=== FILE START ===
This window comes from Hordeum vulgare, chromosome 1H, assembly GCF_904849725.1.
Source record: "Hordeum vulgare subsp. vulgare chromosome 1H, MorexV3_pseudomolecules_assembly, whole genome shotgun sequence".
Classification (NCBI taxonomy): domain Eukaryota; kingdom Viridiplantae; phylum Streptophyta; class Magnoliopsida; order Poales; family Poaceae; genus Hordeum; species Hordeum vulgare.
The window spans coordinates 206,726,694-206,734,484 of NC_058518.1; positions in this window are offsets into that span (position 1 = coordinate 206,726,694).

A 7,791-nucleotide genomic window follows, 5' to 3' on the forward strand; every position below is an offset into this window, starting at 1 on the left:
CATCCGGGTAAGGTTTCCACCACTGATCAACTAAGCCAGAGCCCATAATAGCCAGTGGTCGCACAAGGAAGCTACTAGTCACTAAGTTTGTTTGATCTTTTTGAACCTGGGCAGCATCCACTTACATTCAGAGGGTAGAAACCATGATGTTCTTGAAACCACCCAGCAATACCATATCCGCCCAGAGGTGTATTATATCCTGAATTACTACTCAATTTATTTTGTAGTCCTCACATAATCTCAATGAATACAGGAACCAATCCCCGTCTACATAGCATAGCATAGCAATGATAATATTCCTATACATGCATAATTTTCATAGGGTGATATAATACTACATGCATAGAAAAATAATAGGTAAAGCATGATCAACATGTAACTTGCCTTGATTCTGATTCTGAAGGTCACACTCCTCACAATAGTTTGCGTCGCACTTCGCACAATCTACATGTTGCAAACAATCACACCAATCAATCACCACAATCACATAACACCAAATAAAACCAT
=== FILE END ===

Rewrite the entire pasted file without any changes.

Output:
This window comes from Hordeum vulgare, chromosome 1H, assembly GCF_904849725.1.
Source record: "Hordeum vulgare subsp. vulgare chromosome 1H, MorexV3_pseudomolecules_assembly, whole genome shotgun sequence".
Classification (NCBI taxonomy): domain Eukaryota; kingdom Viridiplantae; phylum Streptophyta; class Magnoliopsida; order Poales; family Poaceae; genus Hordeum; species Hordeum vulgare.
The window spans coordinates 206,726,694-206,734,484 of NC_058518.1; positions in this window are offsets into that span (position 1 = coordinate 206,726,694).

A 7,791-nucleotide genomic window follows, 5' to 3' on the forward strand; every position below is an offset into this window, starting at 1 on the left:
CATCCGGGTAAGGTTTCCACCACTGATCAACTAAGCCAGAGCCCATAATAGCCAGTGGTCGCACAAGGAAGCTACTAGTCACTAAGTTTGTTTGATCTTTTTGAACCTGGGCAGCATCCACTTACATTCAGAGGGTAGAAACCATGATGTTCTTGAAACCACCCAGCAATACCATATCCGCCCAGAGGTGTATTATATCCTGAATTACTACTCAATTTATTTTGTAGTCCTCACATAATCTCAATGAATACAGGAACCAATCCCCGTCTACATAGCATAGCATAGCAATGATAATATTCCTATACATGCATAATTTTCATAGGGTGATATAATACTACATGCATAGAAAAATAATAGGTAAAGCATGATCAACATGTAACTTGCCTTGATTCTGATTCTGAAGGTCACACTCCTCACAATAGTTTGCGTCGCACTTCGCACAATCTACATGTTGCAAACAATCACACCAATCAATCACCACAATCACATAACACCAAATAAAACCAT